Alvin Hirsch Rosenfeld wrote that The Holocaust Industry "is representative of a polemical engagement with the Holocaust" that places it in line with a number of other works by "critics of Holocaust consciousness, all of whom stress the utilitarian function of memory", and who see many modern references to The Holocaust as "means of enhancing ethnic identity and advancing political agendas of one kind or another". Rosenfeld also noted that the book presents those ideas in a very "harsh and inflammatory way."[16]

Jonathan Freedland in a column for The Guardian wrote that unlike Novick's book, The Holocaust Industry does not share its "sensitivity or human empathy - surely prerequisites of any meaningful debate about the Holocaust". Freedland accused Finkelstein of having constructed "an elaborate conspiracy theory, in which the Jews were pushed from apathy to obsession about the Holocaust by a corrupt Jewish leadership bent on building international support for Israel".[17]

It has been suggested that the book "probably cost its author... tenure at DePaul University".[5]

Finkelstein's response to critics[edit]

Finkelstein responded to his critics in the foreword to the second edition (published in 2003), writing "Mainstream critics allege that I conjured a 'conspiracy theory' while those on the Left ridicule the book as a defense of 'the banks'. None, so far as I can tell, question my actual findings."[18]

Selected publication history[edit]

See also[edit]


  1. ^ a b c d e Traverso, Enzo (2003). "The Holocaust Industry. Reflections on the Exploitation of Jewish Suffering". Historical Materialism. 11 (2): 215–225. doi:10.1163/156920603768311291. ISSN 1465-4466.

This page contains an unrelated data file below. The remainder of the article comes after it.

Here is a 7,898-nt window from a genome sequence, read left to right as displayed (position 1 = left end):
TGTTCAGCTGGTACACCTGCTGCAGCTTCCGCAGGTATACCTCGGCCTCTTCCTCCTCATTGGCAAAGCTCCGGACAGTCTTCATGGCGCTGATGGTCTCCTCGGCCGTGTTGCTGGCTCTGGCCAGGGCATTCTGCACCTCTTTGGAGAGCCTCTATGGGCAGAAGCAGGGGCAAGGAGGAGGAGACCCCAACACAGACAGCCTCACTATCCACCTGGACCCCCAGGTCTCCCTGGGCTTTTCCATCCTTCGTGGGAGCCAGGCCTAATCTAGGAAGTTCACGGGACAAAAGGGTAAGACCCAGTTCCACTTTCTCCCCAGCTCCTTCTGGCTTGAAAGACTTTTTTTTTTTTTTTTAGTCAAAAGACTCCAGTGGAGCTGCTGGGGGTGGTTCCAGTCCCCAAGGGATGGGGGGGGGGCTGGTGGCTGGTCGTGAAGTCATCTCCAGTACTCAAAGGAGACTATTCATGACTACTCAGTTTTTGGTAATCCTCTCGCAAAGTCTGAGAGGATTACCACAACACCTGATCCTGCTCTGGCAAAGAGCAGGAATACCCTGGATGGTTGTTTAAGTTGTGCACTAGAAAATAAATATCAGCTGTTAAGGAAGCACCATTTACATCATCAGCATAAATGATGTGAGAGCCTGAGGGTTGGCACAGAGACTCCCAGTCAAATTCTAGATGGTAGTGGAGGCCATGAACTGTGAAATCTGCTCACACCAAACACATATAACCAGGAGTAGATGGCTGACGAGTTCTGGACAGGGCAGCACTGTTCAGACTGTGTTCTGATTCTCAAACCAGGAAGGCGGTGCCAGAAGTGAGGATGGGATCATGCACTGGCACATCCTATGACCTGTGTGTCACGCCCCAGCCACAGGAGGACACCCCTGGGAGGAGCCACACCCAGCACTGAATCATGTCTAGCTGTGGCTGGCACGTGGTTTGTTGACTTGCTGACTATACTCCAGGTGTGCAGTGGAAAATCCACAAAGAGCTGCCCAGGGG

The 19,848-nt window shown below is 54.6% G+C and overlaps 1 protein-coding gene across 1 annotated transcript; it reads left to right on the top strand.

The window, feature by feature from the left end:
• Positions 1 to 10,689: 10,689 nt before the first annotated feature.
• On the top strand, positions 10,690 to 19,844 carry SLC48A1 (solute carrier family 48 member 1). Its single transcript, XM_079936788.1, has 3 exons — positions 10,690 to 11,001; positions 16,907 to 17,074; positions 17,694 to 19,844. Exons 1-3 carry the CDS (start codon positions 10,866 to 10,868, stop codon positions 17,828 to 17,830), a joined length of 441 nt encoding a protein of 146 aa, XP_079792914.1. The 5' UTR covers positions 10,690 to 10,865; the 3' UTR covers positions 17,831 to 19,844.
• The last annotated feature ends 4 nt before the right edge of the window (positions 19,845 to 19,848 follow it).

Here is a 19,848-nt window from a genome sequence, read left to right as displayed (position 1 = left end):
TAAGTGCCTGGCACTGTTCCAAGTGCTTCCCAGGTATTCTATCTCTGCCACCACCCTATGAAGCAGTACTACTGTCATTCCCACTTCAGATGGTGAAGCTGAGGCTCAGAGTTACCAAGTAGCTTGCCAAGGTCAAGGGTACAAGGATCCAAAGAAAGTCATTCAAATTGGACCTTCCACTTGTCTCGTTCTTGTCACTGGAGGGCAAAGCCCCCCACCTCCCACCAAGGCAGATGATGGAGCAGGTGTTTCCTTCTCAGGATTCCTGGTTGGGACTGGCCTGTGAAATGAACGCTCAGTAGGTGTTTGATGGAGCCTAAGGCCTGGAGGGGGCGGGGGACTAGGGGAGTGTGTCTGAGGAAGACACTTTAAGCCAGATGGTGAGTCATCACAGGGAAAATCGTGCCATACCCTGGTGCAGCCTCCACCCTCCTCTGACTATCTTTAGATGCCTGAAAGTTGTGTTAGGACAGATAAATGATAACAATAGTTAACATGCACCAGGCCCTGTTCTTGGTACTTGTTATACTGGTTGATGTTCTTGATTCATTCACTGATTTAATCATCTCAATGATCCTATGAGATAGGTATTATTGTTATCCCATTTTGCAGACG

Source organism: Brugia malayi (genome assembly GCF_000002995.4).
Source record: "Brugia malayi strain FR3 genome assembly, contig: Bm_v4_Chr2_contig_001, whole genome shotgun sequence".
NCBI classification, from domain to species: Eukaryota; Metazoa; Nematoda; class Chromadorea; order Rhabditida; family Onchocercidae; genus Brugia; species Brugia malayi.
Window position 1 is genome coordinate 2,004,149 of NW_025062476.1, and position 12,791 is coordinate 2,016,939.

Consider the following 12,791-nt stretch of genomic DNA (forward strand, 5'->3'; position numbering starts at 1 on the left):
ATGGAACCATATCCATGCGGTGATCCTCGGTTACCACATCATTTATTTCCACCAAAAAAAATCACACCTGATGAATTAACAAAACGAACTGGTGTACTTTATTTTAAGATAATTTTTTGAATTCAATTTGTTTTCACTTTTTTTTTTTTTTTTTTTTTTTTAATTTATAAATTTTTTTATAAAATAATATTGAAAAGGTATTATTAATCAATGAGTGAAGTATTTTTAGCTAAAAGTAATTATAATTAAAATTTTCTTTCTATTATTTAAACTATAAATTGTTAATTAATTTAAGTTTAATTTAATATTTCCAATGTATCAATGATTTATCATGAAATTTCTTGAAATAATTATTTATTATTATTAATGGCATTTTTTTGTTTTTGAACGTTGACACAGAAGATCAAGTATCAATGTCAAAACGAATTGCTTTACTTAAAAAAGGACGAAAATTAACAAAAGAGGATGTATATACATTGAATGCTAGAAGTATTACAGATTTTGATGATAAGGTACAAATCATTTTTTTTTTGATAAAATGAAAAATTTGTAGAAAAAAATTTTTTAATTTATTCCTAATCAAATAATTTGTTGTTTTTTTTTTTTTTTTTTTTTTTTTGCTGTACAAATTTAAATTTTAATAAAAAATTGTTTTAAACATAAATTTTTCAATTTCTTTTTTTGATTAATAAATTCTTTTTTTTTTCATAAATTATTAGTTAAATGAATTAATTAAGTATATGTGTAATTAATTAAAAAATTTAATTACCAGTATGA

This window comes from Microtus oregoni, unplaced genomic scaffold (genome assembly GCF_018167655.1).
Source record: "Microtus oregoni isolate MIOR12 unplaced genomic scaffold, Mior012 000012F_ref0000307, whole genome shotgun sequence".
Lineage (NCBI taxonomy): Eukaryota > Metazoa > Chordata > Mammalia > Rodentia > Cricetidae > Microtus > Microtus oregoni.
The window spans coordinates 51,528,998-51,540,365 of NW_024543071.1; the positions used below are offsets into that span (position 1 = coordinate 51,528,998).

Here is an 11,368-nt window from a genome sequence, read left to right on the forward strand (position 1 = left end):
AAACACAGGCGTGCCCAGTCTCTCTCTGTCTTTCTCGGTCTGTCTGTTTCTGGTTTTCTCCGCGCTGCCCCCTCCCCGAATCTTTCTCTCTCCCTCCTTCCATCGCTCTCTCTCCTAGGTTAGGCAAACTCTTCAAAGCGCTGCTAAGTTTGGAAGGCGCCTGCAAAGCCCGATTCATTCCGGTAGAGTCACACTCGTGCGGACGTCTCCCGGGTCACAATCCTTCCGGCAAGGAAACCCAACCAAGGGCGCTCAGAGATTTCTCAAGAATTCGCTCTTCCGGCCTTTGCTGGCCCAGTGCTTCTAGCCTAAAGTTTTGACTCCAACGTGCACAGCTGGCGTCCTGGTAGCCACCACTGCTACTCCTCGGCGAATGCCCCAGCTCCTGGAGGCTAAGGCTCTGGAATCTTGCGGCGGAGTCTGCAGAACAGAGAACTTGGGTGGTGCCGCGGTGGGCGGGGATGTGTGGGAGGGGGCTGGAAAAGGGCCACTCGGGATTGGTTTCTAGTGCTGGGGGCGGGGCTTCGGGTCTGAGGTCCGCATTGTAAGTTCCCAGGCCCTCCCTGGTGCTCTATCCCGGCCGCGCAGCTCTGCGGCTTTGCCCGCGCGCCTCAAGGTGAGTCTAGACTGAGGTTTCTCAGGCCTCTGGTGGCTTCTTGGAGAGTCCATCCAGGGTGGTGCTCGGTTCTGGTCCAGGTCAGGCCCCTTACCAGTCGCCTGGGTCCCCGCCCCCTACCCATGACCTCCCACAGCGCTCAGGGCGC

2. ^ a b c d Finkelstein, Norman. The Holocaust Industry.
  3. ^ Henry Friedlander, "Darkness and Dawn in 1945: The Nazis, the Allies, and the Survivors," in US Holocaust Memorial Museum, 1945 - the Year of Liberation (Washington: 1995), 11-35. Cited in the 2003 edition of HI on p. 81.
  4. ^ 1997 study commissioned by the Israeli Prime Minister's office. (p. 67)
  5. ^ a b c Denton, Donald D. (October 3, 2019). "Book Reviews: The Holocaust Industry: Reflections on the Exploitation of Jewish Suffering". Terrorism and Political Violence. 31 (6): 1366–1368. doi:10.1080/09546553.2019.1666573. ISSN 0954-6553. S2CID 210646022.
  6. ^ Wiener, Jon (June 23, 2005). "Giving Chutzpah New Meaning". The Nation. Further statements made by Hilberg on the work are available at Raul Hilberg interviews on The Holocaust Industry & Finkelstein (2000/2001) Archived 2006-03-27 at the Wayback Machine.
  7. ^ Stier, Oren Baruch (2002). "Holocaust, American Style". Prooftexts. 22 (3): 354–391. doi:10.2979/pft.2002.22.3.354. JSTOR 10.2979/pft.2002.22.3.354.
  8. ^ Bogdanor, Paul (2004). "The Finkelstein Phenomenon: Reflections on the Exploitation of Anti-Jewish Bigotry". Judaism. 51 (4): 504 – via Academic Search Ultimate.
  9. ^ Sheleg, Yair (March 30, 2001). "The Finkelstein Polemic". Haaretz.
  10. ^ Benz, Wolfgang (16 February 2001). "Polémique et curiosité en Allemagne". Le Monde.
  11. ^ Birnbaum, Jean (February 16, 2001). "Le débat s'ouvre autour du livre contesté L'Industrie de l'Holocauste". Le Monde.
  12. ^ Finkelstein, Norman G. (April 15, 2003). The Holocaust Industry: Reflections on the Exploitation of Jewish Suffering. Verso. ISBN 9781859844885 – via Google Books.
  13. ^ G. Finkelstein, Norman (2009-03-21). "To Debate or to Defame? A reply to Peter Novick". Archived from the original on 2009-03-21. Retrieved 2021-07-19.
  14. ^ Kirsh, Adam (June 23, 2009). "All Quiet; Were postwar American Jews really 'silent' about the Holocaust?". Tablet Magazine.
  15. ^ Ross, Andrew (September 6, 2000). "Review: 'The Holocaust Industry'". Salon Magazine. Archived from the original on April 7, 2004. Retrieved 2008-04-02 – via CNN.
  16. ^ Rosenfeld, Alvin H. (2001). "The Assault on Holocaust Memory". The American Jewish Year Book. 101: 3–20. ISSN 0065-8987. JSTOR 23604504.
  17. ^ Freedland, Jonathan (July 14, 2000). "An enemy of the people". The Guardian. London. Retrieved 2020-07-26.
  18. ^ Norman G. Finkelstein (17 October 2003). The Holocaust Industry: Reflections on the Exploitation of Jewish Suffering. Verso Books. p. 8. ISBN 978-1-84467-487-9.

External links[edit]